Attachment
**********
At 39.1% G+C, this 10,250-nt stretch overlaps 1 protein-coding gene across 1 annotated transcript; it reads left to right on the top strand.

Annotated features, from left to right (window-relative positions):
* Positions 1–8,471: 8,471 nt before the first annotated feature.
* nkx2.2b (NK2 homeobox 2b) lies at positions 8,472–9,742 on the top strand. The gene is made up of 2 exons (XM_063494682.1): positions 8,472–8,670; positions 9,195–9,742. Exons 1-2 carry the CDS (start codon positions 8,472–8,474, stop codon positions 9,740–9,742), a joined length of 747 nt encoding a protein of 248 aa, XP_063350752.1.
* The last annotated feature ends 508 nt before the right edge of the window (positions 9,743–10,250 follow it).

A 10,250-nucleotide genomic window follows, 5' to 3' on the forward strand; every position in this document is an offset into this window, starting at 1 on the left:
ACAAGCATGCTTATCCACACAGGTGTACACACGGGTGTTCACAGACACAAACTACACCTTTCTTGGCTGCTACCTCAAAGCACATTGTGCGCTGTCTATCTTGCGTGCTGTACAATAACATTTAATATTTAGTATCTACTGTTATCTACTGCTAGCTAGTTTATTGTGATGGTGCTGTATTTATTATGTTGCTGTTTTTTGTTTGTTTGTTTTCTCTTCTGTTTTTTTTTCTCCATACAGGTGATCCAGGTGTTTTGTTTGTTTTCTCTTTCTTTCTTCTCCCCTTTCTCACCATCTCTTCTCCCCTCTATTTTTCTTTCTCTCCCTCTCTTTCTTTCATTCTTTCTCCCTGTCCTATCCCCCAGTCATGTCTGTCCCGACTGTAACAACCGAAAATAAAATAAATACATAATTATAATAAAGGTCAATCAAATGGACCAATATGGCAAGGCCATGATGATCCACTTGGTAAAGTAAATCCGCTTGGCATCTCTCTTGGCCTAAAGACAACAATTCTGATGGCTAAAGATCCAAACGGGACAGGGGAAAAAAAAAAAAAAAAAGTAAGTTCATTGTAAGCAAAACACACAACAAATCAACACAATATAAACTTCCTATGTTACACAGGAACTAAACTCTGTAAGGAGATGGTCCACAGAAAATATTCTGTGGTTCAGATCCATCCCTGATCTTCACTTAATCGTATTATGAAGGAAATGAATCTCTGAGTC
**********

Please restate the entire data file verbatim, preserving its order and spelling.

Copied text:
At 39.1% G+C, this 10,250-nt stretch overlaps 1 protein-coding gene across 1 annotated transcript; it reads left to right on the top strand.

Annotated features, from left to right (window-relative positions):
* Positions 1–8,471: 8,471 nt before the first annotated feature.
* nkx2.2b (NK2 homeobox 2b) lies at positions 8,472–9,742 on the top strand. The gene is made up of 2 exons (XM_063494682.1): positions 8,472–8,670; positions 9,195–9,742. Exons 1-2 carry the CDS (start codon positions 8,472–8,474, stop codon positions 9,740–9,742), a joined length of 747 nt encoding a protein of 248 aa, XP_063350752.1.
* The last annotated feature ends 508 nt before the right edge of the window (positions 9,743–10,250 follow it).

A 10,250-nucleotide genomic window follows, 5' to 3' on the forward strand; every position in this document is an offset into this window, starting at 1 on the left:
ACAAGCATGCTTATCCACACAGGTGTACACACGGGTGTTCACAGACACAAACTACACCTTTCTTGGCTGCTACCTCAAAGCACATTGTGCGCTGTCTATCTTGCGTGCTGTACAATAACATTTAATATTTAGTATCTACTGTTATCTACTGCTAGCTAGTTTATTGTGATGGTGCTGTATTTATTATGTTGCTGTTTTTTGTTTGTTTGTTTTCTCTTCTGTTTTTTTTTCTCCATACAGGTGATCCAGGTGTTTTGTTTGTTTTCTCTTTCTTTCTTCTCCCCTTTCTCACCATCTCTTCTCCCCTCTATTTTTCTTTCTCTCCCTCTCTTTCTTTCATTCTTTCTCCCTGTCCTATCCCCCAGTCATGTCTGTCCCGACTGTAACAACCGAAAATAAAATAAATACATAATTATAATAAAGGTCAATCAAATGGACCAATATGGCAAGGCCATGATGATCCACTTGGTAAAGTAAATCCGCTTGGCATCTCTCTTGGCCTAAAGACAACAATTCTGATGGCTAAAGATCCAAACGGGACAGGGGAAAAAAAAAAAAAAAAAGTAAGTTCATTGTAAGCAAAACACACAACAAATCAACACAATATAAACTTCCTATGTTACACAGGAACTAAACTCTGTAAGGAGATGGTCCACAGAAAATATTCTGTGGTTCAGATCCATCCCTGATCTTCACTTAATCGTATTATGAAGGAAATGAATCTCTGAGTC